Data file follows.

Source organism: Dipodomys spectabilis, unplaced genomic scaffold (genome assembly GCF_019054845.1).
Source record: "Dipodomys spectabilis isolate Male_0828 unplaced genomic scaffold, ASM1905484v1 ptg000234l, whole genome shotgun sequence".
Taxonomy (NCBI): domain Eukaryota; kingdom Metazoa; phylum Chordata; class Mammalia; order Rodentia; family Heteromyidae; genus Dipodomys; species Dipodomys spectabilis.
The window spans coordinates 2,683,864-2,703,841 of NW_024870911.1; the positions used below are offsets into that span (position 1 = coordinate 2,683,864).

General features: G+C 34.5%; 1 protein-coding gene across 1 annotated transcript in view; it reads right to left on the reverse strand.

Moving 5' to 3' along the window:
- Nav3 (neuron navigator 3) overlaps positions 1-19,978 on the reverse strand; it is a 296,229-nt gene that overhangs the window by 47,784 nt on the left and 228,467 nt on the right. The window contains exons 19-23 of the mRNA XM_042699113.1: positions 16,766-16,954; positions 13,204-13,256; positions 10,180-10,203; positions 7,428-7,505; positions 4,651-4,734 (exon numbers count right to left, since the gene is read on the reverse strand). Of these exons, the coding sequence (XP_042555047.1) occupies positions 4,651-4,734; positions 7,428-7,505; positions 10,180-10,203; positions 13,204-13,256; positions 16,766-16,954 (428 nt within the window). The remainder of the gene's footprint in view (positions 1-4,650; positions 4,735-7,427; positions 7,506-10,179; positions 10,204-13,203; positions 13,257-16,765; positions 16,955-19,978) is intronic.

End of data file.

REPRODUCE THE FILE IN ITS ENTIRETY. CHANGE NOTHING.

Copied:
Source organism: Dipodomys spectabilis, unplaced genomic scaffold (genome assembly GCF_019054845.1).
Source record: "Dipodomys spectabilis isolate Male_0828 unplaced genomic scaffold, ASM1905484v1 ptg000234l, whole genome shotgun sequence".
Taxonomy (NCBI): domain Eukaryota; kingdom Metazoa; phylum Chordata; class Mammalia; order Rodentia; family Heteromyidae; genus Dipodomys; species Dipodomys spectabilis.
The window spans coordinates 2,683,864-2,703,841 of NW_024870911.1; the positions used below are offsets into that span (position 1 = coordinate 2,683,864).

General features: G+C 34.5%; 1 protein-coding gene across 1 annotated transcript in view; it reads right to left on the reverse strand.

Moving 5' to 3' along the window:
- Nav3 (neuron navigator 3) overlaps positions 1-19,978 on the reverse strand; it is a 296,229-nt gene that overhangs the window by 47,784 nt on the left and 228,467 nt on the right. The window contains exons 19-23 of the mRNA XM_042699113.1: positions 16,766-16,954; positions 13,204-13,256; positions 10,180-10,203; positions 7,428-7,505; positions 4,651-4,734 (exon numbers count right to left, since the gene is read on the reverse strand). Of these exons, the coding sequence (XP_042555047.1) occupies positions 4,651-4,734; positions 7,428-7,505; positions 10,180-10,203; positions 13,204-13,256; positions 16,766-16,954 (428 nt within the window). The remainder of the gene's footprint in view (positions 1-4,650; positions 4,735-7,427; positions 7,506-10,179; positions 10,204-13,203; positions 13,257-16,765; positions 16,955-19,978) is intronic.